- The Washington Times - Thursday, November 26, 2009

For Shawn Johnson, a 39-year-old resident of Northwest Washington, the day after Thanksgiving is the real holiday.

Ms. Johnson, a bargain hunter and self-proclaimed shopaholic, is not afraid to brave the cold or crowds to get a good deal on Black Friday, the Friday after Thanksgiving and the official start date of the Christmas shopping season.

On Ms. Johnson’s list of must-haves this year is a digital camera for herself and a laptop and a television for her niece and nephew.

“This year, we’re heading to Best Buy, Target and Wal-Mart,” Ms. Johnson said. “I get so excited when I find a good sale. I don’t believe that you should ever pay the full price.”

Paying full price will not be a problem this year as retail outlets continue to slash prices. According to a recent report by BDO Seidman LLP, a market-research firm, 96 percent of retailers will increase promotions and discounts this year to entice shoppers.

The economy is putting added pressure on consumers this Christmas season. The official jobless rate of 10.2 percent is a 26-year high. Worse, the broadest measure of underemployment, which includes out-of-work people too discouraged to look for a job and part-time workers who want full-time employment, reached 17.5 percent in October, probably the highest level since the Great Depression.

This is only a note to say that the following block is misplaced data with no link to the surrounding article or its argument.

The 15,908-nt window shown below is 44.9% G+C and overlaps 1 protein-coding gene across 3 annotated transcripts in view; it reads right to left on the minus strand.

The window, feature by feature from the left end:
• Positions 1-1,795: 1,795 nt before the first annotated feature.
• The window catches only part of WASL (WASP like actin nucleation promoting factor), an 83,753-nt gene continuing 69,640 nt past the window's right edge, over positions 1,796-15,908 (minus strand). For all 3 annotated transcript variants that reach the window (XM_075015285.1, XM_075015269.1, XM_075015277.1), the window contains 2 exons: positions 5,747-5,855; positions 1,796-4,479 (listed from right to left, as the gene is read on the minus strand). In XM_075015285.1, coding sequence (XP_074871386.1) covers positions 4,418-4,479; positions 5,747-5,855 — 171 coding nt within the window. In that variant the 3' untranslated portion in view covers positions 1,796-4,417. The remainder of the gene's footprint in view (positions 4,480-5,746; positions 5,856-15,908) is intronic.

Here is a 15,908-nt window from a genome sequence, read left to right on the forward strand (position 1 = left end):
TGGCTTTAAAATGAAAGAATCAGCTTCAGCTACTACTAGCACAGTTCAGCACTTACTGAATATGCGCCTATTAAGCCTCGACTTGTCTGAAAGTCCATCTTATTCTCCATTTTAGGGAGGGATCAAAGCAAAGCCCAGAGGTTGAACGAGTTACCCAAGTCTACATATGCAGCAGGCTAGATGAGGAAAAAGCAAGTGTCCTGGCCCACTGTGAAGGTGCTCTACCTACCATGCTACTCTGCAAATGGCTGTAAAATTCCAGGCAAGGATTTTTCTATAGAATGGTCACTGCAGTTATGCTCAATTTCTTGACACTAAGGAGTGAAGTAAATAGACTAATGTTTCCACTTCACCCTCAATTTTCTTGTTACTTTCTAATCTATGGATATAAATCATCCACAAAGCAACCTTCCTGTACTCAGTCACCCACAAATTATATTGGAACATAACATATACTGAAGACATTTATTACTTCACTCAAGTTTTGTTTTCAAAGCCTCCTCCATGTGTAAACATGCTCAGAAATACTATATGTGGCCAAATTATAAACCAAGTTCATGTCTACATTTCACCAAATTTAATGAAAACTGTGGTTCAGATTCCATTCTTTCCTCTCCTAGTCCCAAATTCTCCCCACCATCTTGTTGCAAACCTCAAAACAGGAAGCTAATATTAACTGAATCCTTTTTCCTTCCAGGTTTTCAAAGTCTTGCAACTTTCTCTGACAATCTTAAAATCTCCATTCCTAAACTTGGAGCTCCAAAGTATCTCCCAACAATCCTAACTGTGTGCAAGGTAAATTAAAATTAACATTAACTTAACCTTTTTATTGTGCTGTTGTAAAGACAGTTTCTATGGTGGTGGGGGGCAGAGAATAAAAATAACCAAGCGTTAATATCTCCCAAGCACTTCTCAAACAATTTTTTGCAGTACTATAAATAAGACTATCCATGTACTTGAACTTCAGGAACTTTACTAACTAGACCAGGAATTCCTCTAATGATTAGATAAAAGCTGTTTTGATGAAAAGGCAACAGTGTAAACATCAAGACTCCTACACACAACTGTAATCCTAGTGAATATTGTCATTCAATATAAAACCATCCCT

The bigger picture shows households battered by a collapse of net worth. According to Federal Reserve data, household net worth in the second quarter was more than $11 trillion, or 18 percent, below its 2007 peak. Much of the plunge is attributed to plummeting home prices, which, in September, were nearly 30 percent below their peaks reached in 2006, according to the S&P;/Case-Shiller composite index for 20 major metropolitan regions.

On the plus side for housing, new-home sales jumped by 6.2 percent last month, reaching an annual rate of 430,000, the highest since September 2008, the Commerce Department reported Wednesday.

Retailers remain optimistic as industry analysts forecast a slight uptick in Black Friday retail sales, coming off the momentum of a jump in consumer spending in October and a big decline in jobless claims last week.

The Labor Department reported Wednesday that first-time claims for unemployment benefits plunged by 35,000 last week to 466,000, a 14 month low. Inflation-adjusted consumer spending jumped 0.4 percent in October, the Commerce Department reported Wednesday.